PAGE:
Document Type

Journal Article

Publisher

Springer

Faculty

Faculty of Health, Engineering and Science

School

ECU Security Research Institute

RAS ID

14470

Comments

This article was originally published as: Chen, X., Andersson, R., Cho, W., Christiani, D., Coico, R., Drazen, J. ... Qu, J. (2012). The international effort: building the bridge for Translational Medicine: Report of the 1st International Conference of Translational Medicine (ICTM). Clinical and Translational Medicine, 1(15), 10. Original article available http://www.clintransmed.com/content/1/1/15">here

Abstract

Background : Supported by the International Society for Translational Medicine (ISTM), Wenzhou Medical College and the First Affiliated Hospital of Wenzhou Medical College, the International Conference on Translational Medicine (ICTM) was held on October 22–23, 2011 in Wenzhou, China. Nearly 800 registrants attended the meeting, primarily representing institutes and hospitals in Europe, The United States of America, And Asia, and China. The meeting was chaired and organized by Dr. Xiangdong Wang, Xiaoming Chen, Richard Coico, Jeffrey M. Drazen, Richard Horton, Francesco M. Marincola, Laurentiu M. Popescu, Jia Qu and Aamir Shahzad.

Findings : The meeting focused on the communication of the need to foster translational medicine (TM) by building and broadening bridges between basic research and clinical studies at the international level. The meeting included distinguished TM experts from academia, the pharmaceutical and diagnostics industries, government agencies, regulators, and clinicians and provided the opportunity to identify shared interests and efforts for collaborative approaches utilizing cutting edge technologies, innovative approaches and novel therapeutic interventions. The meeting defined the concept of TM in its two-way operational scheme and emphasized the need for bed to bench efforts based directly on clinical observation.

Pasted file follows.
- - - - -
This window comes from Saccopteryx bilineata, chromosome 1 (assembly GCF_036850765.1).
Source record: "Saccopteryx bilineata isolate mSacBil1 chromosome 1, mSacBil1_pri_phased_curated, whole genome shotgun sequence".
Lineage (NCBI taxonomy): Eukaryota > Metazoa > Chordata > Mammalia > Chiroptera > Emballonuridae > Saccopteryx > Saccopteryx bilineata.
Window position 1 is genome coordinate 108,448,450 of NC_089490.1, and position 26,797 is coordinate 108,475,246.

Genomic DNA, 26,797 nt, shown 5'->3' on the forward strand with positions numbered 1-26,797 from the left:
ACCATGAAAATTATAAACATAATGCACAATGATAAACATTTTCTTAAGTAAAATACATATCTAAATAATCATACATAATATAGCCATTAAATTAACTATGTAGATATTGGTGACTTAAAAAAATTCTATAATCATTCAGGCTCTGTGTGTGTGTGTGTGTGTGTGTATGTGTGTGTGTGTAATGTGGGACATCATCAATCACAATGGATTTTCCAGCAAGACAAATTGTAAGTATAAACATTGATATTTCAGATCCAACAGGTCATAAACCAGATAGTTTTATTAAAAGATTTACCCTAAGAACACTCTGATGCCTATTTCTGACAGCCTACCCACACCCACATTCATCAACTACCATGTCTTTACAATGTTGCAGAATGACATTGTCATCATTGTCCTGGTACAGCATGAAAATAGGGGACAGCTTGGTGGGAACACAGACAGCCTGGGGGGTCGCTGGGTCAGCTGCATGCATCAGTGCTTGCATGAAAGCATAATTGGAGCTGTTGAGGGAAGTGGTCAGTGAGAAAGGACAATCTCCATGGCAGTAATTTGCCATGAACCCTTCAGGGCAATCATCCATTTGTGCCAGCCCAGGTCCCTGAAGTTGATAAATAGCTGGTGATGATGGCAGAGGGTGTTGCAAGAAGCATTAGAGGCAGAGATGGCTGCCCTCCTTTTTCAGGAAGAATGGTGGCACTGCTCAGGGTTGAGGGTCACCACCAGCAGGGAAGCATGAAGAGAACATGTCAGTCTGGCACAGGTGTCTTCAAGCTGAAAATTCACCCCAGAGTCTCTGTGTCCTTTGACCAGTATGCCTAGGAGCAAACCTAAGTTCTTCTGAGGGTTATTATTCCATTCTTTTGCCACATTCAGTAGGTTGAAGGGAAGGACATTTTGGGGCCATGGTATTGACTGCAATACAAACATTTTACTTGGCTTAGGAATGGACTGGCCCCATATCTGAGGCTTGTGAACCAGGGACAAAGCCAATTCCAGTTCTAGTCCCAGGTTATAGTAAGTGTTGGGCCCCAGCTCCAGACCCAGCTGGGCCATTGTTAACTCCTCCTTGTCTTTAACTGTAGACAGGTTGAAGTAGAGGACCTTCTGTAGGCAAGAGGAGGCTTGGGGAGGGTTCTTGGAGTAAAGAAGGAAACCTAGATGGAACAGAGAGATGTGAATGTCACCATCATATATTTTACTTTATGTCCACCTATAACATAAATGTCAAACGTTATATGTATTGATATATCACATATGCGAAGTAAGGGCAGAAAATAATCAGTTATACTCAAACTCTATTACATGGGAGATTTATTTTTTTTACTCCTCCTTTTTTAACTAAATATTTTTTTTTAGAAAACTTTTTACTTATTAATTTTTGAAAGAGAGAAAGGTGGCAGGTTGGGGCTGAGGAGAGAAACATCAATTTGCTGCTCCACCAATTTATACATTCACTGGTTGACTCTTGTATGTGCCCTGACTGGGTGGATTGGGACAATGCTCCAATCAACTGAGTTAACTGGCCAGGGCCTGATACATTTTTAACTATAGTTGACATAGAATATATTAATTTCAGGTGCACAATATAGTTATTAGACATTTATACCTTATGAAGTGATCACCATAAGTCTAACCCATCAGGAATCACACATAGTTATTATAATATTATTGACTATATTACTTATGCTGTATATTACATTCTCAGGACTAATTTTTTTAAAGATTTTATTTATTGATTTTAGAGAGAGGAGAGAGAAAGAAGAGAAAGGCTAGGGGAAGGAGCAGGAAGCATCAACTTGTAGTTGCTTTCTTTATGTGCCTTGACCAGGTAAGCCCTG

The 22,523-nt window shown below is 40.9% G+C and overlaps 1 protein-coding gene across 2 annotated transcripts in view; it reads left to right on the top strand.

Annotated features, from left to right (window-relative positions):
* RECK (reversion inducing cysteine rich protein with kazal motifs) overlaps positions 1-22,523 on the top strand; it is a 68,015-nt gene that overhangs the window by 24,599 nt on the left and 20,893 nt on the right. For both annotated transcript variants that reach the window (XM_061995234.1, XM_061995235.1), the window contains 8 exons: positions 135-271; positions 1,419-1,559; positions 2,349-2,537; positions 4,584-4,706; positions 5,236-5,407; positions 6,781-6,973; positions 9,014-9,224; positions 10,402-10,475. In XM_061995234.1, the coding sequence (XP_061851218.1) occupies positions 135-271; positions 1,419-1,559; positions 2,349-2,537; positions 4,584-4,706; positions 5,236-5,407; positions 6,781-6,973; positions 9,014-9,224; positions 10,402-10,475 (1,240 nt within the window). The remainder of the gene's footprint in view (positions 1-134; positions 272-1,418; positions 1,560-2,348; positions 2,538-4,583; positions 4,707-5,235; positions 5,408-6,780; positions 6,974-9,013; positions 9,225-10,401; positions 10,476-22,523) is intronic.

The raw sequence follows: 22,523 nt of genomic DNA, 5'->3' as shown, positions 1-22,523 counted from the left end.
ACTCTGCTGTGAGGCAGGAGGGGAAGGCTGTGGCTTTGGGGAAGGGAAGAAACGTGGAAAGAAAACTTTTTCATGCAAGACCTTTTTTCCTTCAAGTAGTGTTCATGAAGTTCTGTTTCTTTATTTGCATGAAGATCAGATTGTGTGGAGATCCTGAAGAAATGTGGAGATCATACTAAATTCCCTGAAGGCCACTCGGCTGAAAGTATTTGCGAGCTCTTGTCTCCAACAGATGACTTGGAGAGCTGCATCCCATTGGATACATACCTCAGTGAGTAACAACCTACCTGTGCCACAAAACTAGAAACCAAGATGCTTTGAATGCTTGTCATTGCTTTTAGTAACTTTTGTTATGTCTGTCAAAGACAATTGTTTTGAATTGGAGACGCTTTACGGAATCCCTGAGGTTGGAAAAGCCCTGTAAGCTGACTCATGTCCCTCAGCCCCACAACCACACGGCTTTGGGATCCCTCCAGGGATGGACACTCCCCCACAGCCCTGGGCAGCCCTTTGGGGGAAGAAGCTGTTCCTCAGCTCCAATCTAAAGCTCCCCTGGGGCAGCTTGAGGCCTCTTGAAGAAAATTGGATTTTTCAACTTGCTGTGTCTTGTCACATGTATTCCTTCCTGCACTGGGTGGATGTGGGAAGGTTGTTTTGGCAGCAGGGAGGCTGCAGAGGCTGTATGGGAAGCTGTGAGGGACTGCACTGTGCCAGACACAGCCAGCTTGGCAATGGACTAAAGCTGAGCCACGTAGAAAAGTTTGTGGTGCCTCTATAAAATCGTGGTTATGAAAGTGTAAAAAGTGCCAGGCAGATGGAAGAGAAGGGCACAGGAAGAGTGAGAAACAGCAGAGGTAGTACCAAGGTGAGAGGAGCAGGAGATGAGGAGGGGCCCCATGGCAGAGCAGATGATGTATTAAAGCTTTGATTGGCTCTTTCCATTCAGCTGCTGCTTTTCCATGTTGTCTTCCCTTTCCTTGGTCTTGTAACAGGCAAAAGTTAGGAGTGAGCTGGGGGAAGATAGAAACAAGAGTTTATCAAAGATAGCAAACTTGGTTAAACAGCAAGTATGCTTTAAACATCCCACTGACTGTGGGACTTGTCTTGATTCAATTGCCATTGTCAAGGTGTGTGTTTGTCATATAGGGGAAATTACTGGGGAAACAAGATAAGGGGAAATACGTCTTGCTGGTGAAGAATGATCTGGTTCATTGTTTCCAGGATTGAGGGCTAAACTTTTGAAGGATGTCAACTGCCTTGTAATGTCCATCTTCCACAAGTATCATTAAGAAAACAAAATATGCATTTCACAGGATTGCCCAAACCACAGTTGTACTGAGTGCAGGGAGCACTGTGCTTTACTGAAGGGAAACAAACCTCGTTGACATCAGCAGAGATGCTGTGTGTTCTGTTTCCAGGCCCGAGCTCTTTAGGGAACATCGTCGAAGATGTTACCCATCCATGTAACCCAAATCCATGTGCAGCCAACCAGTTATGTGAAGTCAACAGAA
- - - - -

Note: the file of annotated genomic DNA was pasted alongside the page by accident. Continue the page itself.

Conclusions : It was the meeting participants’ realization that the shared main goals of TM include breaking the separation between clinic practice and basic research, establishing positive feedback by understanding the basis of expected and unexpected clinical outcomes and accelerating basic research relevant to human suffering. The primary objectives of the meeting were two-fold: to accelerate the two-way translation by informing the participants representing the different disciplines about the state of art activities around TM approaches; and to identify areas that need to be supported by redirecting limited resources as well as identifying new sources of funding. This report summarizes key concepts presented during the meeting representing the state-of-art translational research and salient aspects of the ensuing discussions.

DOI

10.1186/2001-1326-1-15

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Creative Commons License
This work is licensed under a Creative Commons Attribution 2.0 License.

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